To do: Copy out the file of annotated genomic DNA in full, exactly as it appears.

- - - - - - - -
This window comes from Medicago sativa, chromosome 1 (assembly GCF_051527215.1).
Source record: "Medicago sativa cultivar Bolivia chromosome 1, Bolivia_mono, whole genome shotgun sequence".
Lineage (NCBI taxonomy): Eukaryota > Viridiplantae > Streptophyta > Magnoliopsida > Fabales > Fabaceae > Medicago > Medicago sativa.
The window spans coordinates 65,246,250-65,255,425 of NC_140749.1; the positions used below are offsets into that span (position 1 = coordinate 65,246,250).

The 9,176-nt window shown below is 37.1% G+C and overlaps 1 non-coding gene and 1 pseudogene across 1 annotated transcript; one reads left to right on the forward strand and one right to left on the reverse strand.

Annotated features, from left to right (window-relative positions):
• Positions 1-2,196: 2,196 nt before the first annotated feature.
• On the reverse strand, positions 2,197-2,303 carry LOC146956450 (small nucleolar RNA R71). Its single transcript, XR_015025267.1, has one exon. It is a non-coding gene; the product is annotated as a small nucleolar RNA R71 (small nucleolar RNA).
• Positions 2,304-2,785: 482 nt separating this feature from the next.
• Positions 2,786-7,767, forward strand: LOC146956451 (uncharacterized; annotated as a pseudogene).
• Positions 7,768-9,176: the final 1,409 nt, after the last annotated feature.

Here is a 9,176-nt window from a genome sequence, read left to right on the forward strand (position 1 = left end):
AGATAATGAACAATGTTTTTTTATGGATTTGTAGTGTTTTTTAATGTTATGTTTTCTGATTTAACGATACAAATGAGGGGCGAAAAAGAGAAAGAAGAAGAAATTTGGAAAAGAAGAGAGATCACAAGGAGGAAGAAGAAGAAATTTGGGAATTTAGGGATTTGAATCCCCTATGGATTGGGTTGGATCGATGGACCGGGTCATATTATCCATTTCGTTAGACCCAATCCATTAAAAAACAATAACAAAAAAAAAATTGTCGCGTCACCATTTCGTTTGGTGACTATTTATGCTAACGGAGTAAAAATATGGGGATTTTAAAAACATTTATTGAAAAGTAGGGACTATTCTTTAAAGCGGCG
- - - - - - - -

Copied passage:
This window comes from Medicago sativa, chromosome 1 (assembly GCF_051527215.1).
Source record: "Medicago sativa cultivar Bolivia chromosome 1, Bolivia_mono, whole genome shotgun sequence".
Lineage (NCBI taxonomy): Eukaryota > Viridiplantae > Streptophyta > Magnoliopsida > Fabales > Fabaceae > Medicago > Medicago sativa.
The window spans coordinates 65,246,250-65,255,425 of NC_140749.1; the positions used below are offsets into that span (position 1 = coordinate 65,246,250).

The 9,176-nt window shown below is 37.1% G+C and overlaps 1 non-coding gene and 1 pseudogene across 1 annotated transcript; one reads left to right on the forward strand and one right to left on the reverse strand.

Annotated features, from left to right (window-relative positions):
• Positions 1-2,196: 2,196 nt before the first annotated feature.
• On the reverse strand, positions 2,197-2,303 carry LOC146956450 (small nucleolar RNA R71). Its single transcript, XR_015025267.1, has one exon. It is a non-coding gene; the product is annotated as a small nucleolar RNA R71 (small nucleolar RNA).
• Positions 2,304-2,785: 482 nt separating this feature from the next.
• Positions 2,786-7,767, forward strand: LOC146956451 (uncharacterized; annotated as a pseudogene).
• Positions 7,768-9,176: the final 1,409 nt, after the last annotated feature.

Here is a 9,176-nt window from a genome sequence, read left to right on the forward strand (position 1 = left end):
AGATAATGAACAATGTTTTTTTATGGATTTGTAGTGTTTTTTAATGTTATGTTTTCTGATTTAACGATACAAATGAGGGGCGAAAAAGAGAAAGAAGAAGAAATTTGGAAAAGAAGAGAGATCACAAGGAGGAAGAAGAAGAAATTTGGGAATTTAGGGATTTGAATCCCCTATGGATTGGGTTGGATCGATGGACCGGGTCATATTATCCATTTCGTTAGACCCAATCCATTAAAAAACAATAACAAAAAAAAAATTGTCGCGTCACCATTTCGTTTGGTGACTATTTATGCTAACGGAGTAAAAATATGGGGATTTTAAAAACATTTATTGAAAAGTAGGGACTATTCTTTAAAGCGGCG